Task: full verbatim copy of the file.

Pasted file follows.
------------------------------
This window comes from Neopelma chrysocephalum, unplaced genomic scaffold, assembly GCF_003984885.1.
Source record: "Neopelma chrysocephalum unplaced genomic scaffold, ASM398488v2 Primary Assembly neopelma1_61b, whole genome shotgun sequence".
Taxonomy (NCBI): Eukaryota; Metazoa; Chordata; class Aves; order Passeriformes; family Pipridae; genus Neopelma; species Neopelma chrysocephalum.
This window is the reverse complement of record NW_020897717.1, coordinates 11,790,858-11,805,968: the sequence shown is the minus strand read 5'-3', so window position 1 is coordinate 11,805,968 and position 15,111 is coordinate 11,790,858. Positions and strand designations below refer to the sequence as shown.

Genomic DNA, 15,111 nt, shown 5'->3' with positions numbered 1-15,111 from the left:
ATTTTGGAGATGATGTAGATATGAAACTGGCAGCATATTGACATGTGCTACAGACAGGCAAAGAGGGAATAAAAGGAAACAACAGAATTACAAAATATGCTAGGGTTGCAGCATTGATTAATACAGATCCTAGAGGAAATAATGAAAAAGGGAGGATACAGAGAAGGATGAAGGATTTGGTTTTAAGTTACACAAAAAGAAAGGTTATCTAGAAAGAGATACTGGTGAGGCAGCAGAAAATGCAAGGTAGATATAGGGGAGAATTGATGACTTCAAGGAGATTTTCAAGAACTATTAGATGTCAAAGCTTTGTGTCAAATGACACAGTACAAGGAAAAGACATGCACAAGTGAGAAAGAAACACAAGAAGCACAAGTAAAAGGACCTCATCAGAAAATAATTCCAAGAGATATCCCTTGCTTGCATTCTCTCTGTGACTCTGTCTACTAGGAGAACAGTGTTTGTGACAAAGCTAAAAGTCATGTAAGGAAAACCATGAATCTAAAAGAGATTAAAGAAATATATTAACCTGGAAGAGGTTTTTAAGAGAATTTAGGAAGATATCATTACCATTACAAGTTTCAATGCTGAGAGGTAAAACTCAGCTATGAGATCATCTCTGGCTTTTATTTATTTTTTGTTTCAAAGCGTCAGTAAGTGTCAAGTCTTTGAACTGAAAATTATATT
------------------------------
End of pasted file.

This window comes from Neopelma chrysocephalum, unplaced genomic scaffold, assembly GCF_003984885.1.
Source record: "Neopelma chrysocephalum unplaced genomic scaffold, ASM398488v2 Primary Assembly neopelma1_61b, whole genome shotgun sequence".
Taxonomy (NCBI): Eukaryota; Metazoa; Chordata; class Aves; order Passeriformes; family Pipridae; genus Neopelma; species Neopelma chrysocephalum.
This window is the reverse complement of record NW_020897717.1, coordinates 11,790,858-11,805,968: the sequence shown is the minus strand read 5'-3', so window position 1 is coordinate 11,805,968 and position 15,111 is coordinate 11,790,858. Positions and strand designations below refer to the sequence as shown.

Genomic DNA, 15,111 nt, shown 5'->3' with positions numbered 1-15,111 from the left:
ATTTTGGAGATGATGTAGATATGAAACTGGCAGCATATTGACATGTGCTACAGACAGGCAAAGAGGGAATAAAAGGAAACAACAGAATTACAAAATATGCTAGGGTTGCAGCATTGATTAATACAGATCCTAGAGGAAATAATGAAAAAGGGAGGATACAGAGAAGGATGAAGGATTTGGTTTTAAGTTACACAAAAAGAAAGGTTATCTAGAAAGAGATACTGGTGAGGCAGCAGAAAATGCAAGGTAGATATAGGGGAGAATTGATGACTTCAAGGAGATTTTCAAGAACTATTAGATGTCAAAGCTTTGTGTCAAATGACACAGTACAAGGAAAAGACATGCACAAGTGAGAAAGAAACACAAGAAGCACAAGTAAAAGGACCTCATCAGAAAATAATTCCAAGAGATATCCCTTGCTTGCATTCTCTCTGTGACTCTGTCTACTAGGAGAACAGTGTTTGTGACAAAGCTAAAAGTCATGTAAGGAAAACCATGAATCTAAAAGAGATTAAAGAAATATATTAACCTGGAAGAGGTTTTTAAGAGAATTTAGGAAGATATCATTACCATTACAAGTTTCAATGCTGAGAGGTAAAACTCAGCTATGAGATCATCTCTGGCTTTTATTTATTTTTTGTTTCAAAGCGTCAGTAAGTGTCAAGTCTTTGAACTGAAAATTATATT